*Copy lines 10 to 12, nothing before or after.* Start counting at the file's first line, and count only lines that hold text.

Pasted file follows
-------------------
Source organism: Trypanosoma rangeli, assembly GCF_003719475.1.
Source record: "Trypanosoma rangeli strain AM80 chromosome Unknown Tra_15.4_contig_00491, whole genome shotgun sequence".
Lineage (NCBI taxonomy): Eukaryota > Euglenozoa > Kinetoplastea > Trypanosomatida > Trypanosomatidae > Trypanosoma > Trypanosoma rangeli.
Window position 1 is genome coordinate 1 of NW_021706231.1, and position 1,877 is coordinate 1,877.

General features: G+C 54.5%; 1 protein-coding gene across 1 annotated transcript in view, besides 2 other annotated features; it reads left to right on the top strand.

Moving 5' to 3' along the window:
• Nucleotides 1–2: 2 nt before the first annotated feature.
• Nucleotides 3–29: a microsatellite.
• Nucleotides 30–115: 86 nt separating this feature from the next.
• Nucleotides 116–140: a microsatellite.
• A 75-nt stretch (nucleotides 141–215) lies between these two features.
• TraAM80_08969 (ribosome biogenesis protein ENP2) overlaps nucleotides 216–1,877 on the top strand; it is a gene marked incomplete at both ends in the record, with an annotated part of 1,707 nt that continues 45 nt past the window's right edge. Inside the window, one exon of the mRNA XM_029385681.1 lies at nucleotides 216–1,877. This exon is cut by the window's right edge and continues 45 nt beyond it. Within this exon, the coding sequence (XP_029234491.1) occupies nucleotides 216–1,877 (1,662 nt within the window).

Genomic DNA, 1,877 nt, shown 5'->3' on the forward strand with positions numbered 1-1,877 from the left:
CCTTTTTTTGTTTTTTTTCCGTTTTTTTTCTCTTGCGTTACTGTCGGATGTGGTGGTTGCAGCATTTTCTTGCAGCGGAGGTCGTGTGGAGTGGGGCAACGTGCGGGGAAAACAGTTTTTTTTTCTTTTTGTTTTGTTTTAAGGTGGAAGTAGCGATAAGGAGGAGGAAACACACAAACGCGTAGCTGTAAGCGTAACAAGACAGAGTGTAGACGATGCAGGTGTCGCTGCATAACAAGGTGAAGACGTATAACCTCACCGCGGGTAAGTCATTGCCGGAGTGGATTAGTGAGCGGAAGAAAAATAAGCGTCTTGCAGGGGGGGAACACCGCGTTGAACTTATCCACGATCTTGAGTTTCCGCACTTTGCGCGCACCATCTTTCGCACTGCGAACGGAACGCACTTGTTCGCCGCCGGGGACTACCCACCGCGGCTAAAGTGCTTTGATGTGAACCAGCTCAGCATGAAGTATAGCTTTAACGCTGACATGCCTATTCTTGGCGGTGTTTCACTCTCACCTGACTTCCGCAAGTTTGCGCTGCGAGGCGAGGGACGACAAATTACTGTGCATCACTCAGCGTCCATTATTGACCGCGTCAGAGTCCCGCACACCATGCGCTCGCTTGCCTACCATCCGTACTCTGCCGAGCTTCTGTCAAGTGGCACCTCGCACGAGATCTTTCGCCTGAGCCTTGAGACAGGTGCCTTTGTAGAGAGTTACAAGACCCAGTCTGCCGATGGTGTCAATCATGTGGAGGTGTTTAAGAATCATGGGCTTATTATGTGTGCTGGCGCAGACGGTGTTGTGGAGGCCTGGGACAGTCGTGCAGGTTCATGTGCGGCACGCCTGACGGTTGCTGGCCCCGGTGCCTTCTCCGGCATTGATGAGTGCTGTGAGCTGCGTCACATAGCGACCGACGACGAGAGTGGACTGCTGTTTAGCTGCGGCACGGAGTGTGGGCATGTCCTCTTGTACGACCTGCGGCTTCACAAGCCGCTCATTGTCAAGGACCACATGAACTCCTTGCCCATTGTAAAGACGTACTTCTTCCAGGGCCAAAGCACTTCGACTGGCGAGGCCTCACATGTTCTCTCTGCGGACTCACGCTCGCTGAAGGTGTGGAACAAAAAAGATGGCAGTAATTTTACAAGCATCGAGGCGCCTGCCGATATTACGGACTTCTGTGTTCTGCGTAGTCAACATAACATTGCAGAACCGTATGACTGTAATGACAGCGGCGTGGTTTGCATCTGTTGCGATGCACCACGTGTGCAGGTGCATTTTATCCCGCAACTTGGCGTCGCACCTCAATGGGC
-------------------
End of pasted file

• Nucleotides 116–140: a microsatellite.
• A 75-nt stretch (nucleotides 141–215) lies between these two features.
• TraAM80_08969 (ribosome biogenesis protein ENP2) overlaps nucleotides 216–1,877 on the top strand; it is a gene marked incomplete at both ends in the record, with an annotated part of 1,707 nt that continues 45 nt past the window's right edge. Inside the window, one exon of the mRNA XM_029385681.1 lies at nucleotides 216–1,877. This exon is cut by the window's right edge and continues 45 nt beyond it. Within this exon, the coding sequence (XP_029234491.1) occupies nucleotides 216–1,877 (1,662 nt within the window).